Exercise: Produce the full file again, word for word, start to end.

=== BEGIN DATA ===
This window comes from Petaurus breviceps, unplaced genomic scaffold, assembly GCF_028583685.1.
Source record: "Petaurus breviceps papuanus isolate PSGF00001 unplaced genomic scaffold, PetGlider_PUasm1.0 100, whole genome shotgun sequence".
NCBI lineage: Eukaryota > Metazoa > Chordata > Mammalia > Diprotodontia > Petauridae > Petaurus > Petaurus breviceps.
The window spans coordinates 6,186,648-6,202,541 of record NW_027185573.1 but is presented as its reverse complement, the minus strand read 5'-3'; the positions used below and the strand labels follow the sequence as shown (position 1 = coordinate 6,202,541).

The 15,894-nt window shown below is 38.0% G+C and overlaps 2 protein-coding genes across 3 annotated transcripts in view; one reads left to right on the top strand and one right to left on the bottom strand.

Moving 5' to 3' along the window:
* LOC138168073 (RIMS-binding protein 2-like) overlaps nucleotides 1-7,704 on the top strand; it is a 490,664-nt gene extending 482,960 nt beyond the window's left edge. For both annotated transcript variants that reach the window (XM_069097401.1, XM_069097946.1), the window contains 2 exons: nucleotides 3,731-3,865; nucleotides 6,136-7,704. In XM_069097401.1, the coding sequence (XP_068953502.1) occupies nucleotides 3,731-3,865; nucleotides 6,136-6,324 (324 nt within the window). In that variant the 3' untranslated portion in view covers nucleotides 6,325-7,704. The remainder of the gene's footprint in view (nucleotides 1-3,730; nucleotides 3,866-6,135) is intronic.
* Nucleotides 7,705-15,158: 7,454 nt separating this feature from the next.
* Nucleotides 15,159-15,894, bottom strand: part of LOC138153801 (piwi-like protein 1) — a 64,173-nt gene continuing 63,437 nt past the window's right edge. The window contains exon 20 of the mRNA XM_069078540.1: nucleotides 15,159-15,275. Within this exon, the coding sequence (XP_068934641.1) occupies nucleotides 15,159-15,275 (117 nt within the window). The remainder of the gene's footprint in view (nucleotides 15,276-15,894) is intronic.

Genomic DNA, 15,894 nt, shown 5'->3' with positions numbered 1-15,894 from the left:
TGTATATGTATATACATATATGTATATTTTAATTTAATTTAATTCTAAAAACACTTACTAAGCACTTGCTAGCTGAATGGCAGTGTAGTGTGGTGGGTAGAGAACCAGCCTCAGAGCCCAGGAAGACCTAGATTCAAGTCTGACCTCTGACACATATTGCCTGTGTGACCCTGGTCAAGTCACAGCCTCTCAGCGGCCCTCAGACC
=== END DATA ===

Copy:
This window comes from Petaurus breviceps, unplaced genomic scaffold, assembly GCF_028583685.1.
Source record: "Petaurus breviceps papuanus isolate PSGF00001 unplaced genomic scaffold, PetGlider_PUasm1.0 100, whole genome shotgun sequence".
NCBI lineage: Eukaryota > Metazoa > Chordata > Mammalia > Diprotodontia > Petauridae > Petaurus > Petaurus breviceps.
The window spans coordinates 6,186,648-6,202,541 of record NW_027185573.1 but is presented as its reverse complement, the minus strand read 5'-3'; the positions used below and the strand labels follow the sequence as shown (position 1 = coordinate 6,202,541).

The 15,894-nt window shown below is 38.0% G+C and overlaps 2 protein-coding genes across 3 annotated transcripts in view; one reads left to right on the top strand and one right to left on the bottom strand.

Moving 5' to 3' along the window:
* LOC138168073 (RIMS-binding protein 2-like) overlaps nucleotides 1-7,704 on the top strand; it is a 490,664-nt gene extending 482,960 nt beyond the window's left edge. For both annotated transcript variants that reach the window (XM_069097401.1, XM_069097946.1), the window contains 2 exons: nucleotides 3,731-3,865; nucleotides 6,136-7,704. In XM_069097401.1, the coding sequence (XP_068953502.1) occupies nucleotides 3,731-3,865; nucleotides 6,136-6,324 (324 nt within the window). In that variant the 3' untranslated portion in view covers nucleotides 6,325-7,704. The remainder of the gene's footprint in view (nucleotides 1-3,730; nucleotides 3,866-6,135) is intronic.
* Nucleotides 7,705-15,158: 7,454 nt separating this feature from the next.
* Nucleotides 15,159-15,894, bottom strand: part of LOC138153801 (piwi-like protein 1) — a 64,173-nt gene continuing 63,437 nt past the window's right edge. The window contains exon 20 of the mRNA XM_069078540.1: nucleotides 15,159-15,275. Within this exon, the coding sequence (XP_068934641.1) occupies nucleotides 15,159-15,275 (117 nt within the window). The remainder of the gene's footprint in view (nucleotides 15,276-15,894) is intronic.

Genomic DNA, 15,894 nt, shown 5'->3' with positions numbered 1-15,894 from the left:
TGTATATGTATATACATATATGTATATTTTAATTTAATTTAATTCTAAAAACACTTACTAAGCACTTGCTAGCTGAATGGCAGTGTAGTGTGGTGGGTAGAGAACCAGCCTCAGAGCCCAGGAAGACCTAGATTCAAGTCTGACCTCTGACACATATTGCCTGTGTGACCCTGGTCAAGTCACAGCCTCTCAGCGGCCCTCAGACC